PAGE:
Most visitors to the 19th-century Capt. Salem Avery House Museum come to learn about southern Anne Arundel County's maritime history. But for Paul Foer, the significance of the old waterman's home lies in a dilapidated swing set and the faint outline of a filled-in swimming pool.
Those two relatively modern additions are remnants of the summer community that Foer, his parents and several other Jewish families built during the previous century at the Avery house. To them, the house was simply "Our Place."
Now, the nonprofit organization that operates the museum is presenting an exhibit that documents the house's role as a rustic vacation spot for area Jews. For Fishing, Family and Fun: Seven Decades of Communal Living by the Chesapeake Bay opened its yearlong run yesterday.
"It completes the history of that building," said Mavis Daly, spokeswoman for the Shady Side Rural Heritage Society.
Ilana Abramovitch, one of the scholars commissioned by the society to work on the exhibit, said the house was among the vacation retreats that Jews created at a time when many country clubs and hotels would not serve them.
"The fishing club was a tiny island of American Jewish culture on the Chesapeake," Abramovitch wrote in an essay for the exhibit.
Salem Avery, a fisherman from Long Island, built his house on the West River about 1860. Avery's home typified the early development of Shady Side as a working-class maritime community. The house's significance was recognized in 2006 when it was added to the National Register of Historic Places.
But in 1924, it began a very different second life. That year, members of a Washington Masonic lodge, most of them Jews, bought the house to serve as headquarters for their sport club, the National Masonic Fishing and Country Club.
The Masons, who included the sons of Samuel Gompers, the first president of the American Federation of Labor, and Foer's great-uncle, were captivated by the idea of boating and fishing in Anne Arundel County, then a pristine and largely empty area completely removed from the congestion of the nation's capital.
As the decades passed, the club's Masonic character faded, and members welcomed to the house friends from other Jewish organizations, particularly the Brandeis Club, a young men's group honoring Supreme Court Justice Louis D. Brandeis.
They brought along their wives and children for summer weekends, creating a community that defied easy definition.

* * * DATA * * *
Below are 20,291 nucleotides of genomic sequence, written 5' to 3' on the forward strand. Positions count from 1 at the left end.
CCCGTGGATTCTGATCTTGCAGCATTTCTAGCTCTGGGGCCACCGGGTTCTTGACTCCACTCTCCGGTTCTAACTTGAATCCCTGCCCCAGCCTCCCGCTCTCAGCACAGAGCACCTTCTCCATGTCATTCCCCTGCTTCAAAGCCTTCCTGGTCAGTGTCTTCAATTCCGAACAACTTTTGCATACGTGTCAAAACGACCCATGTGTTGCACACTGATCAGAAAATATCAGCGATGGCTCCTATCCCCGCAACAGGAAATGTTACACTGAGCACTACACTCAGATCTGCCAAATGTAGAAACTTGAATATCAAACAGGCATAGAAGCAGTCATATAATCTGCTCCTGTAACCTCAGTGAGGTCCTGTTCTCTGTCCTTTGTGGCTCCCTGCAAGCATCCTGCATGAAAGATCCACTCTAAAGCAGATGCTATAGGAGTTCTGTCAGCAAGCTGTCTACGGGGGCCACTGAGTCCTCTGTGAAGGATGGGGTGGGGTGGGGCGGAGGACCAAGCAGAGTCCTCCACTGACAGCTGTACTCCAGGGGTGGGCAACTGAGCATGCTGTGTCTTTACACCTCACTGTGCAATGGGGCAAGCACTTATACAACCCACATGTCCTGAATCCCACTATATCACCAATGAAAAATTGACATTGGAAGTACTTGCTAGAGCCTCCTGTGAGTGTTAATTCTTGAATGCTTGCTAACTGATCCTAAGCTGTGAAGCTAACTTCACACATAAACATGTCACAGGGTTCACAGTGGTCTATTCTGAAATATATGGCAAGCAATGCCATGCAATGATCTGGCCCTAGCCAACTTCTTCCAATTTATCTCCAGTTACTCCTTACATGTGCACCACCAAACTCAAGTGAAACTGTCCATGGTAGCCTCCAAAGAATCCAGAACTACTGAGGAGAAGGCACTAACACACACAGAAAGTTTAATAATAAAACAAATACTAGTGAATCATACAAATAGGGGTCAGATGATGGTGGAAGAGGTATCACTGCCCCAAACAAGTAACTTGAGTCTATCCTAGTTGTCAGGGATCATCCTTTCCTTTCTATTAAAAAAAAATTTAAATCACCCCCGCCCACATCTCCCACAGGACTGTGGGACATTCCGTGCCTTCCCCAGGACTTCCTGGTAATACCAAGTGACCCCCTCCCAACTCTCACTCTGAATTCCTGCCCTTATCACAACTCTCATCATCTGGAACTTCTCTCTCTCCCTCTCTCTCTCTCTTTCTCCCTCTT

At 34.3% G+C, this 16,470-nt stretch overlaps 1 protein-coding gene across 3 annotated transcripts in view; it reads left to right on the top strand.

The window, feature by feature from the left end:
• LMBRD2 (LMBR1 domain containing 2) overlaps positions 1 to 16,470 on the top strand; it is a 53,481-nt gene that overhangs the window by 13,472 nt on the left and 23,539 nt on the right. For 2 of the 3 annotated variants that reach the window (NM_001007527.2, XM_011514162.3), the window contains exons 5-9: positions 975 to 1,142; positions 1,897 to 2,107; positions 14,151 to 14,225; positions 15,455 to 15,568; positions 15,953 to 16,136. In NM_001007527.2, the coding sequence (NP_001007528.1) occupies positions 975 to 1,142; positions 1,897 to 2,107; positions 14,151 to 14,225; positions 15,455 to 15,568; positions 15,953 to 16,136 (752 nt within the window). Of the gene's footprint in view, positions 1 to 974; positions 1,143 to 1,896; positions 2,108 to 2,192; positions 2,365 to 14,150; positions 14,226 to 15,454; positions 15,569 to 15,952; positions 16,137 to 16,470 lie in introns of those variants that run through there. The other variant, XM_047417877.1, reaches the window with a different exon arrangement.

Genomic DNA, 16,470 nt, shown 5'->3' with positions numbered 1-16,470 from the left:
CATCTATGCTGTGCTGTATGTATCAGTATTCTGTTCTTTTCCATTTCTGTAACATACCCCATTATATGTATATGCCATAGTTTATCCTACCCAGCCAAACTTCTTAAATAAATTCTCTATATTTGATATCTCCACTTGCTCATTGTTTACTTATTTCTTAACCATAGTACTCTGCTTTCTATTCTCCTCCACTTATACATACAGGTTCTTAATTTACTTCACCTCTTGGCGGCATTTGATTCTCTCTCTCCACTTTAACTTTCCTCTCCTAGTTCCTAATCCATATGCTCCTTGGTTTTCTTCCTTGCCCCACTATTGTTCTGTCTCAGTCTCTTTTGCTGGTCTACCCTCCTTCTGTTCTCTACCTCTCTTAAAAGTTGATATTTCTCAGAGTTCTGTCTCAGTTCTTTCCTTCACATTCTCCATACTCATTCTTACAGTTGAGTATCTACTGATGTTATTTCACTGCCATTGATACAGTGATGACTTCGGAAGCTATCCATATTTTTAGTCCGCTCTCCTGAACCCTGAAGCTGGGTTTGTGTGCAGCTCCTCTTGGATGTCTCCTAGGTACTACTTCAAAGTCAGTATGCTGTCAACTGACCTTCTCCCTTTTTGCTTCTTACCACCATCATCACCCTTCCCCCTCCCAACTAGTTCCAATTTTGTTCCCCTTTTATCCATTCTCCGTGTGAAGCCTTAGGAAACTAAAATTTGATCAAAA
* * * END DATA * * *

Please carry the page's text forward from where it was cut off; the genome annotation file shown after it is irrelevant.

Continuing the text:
"It was Masonic, but it wasn't Masonic; and it was also Jewish, but it wasn't Jewish," said Barry Kessler, the curator responsible for putting together much of the exhibit.
Some members feasted on crabs in the evenings, while others avoided them because they are prohibited by Jewish law.
Foer, an Annapolis resident, remembers a place where family lines blurred after many weekends spent together fishing, boating and relaxing on the water. He thought of every adult in the house as a parent. "If they told you not to run in the house, you didn't run in the house," he said.
The club declined in the 1980s, as original members died out and those in Foer's generation grew up and had other demands on their time. Club members sold the property in 1989 to the heritage society. But they made stipulations, including that the swing out front be preserved and that the society at some point document the house's time as a club.
The exhibit includes 15 panels detailing the history and identity of the club, and features photos and artifacts such as an old tackle box and clothing, donated by club members.
Foer had remained involved with the organization as it restored the house to its appearance in the Avery era. He saw the need for the work, particularly the reversal of some modifications made in the late 1960s. But he says that some of the recent renovations stung, particularly the demolition of the pool and the sale of house items.
"It really, really hurt me," he said.
Ron Marvin Jr., the museum's director, said the society, which published a book detailing some of the club's history in the early 1990s, initially lacked the resources to cover the entire history of the club, and focused on digging up the more distant history of Avery. But as time passed, it began taking another look at the house's second phase.
In 2006, the museum's director at the time, Janet Surrett, hired Kessler to serve as curator and obtained federal and state grants for the project.
Kessler then got in touch with surviving members of the group with Foer's help, holding a reunion and interviewing 27 members. He said he was surprised by how strongly people felt about the club.
"I felt like I had tapped a nerve," he said, "As soon as you ask them about Shady Side, all this emotion and memory bubbled to the surface."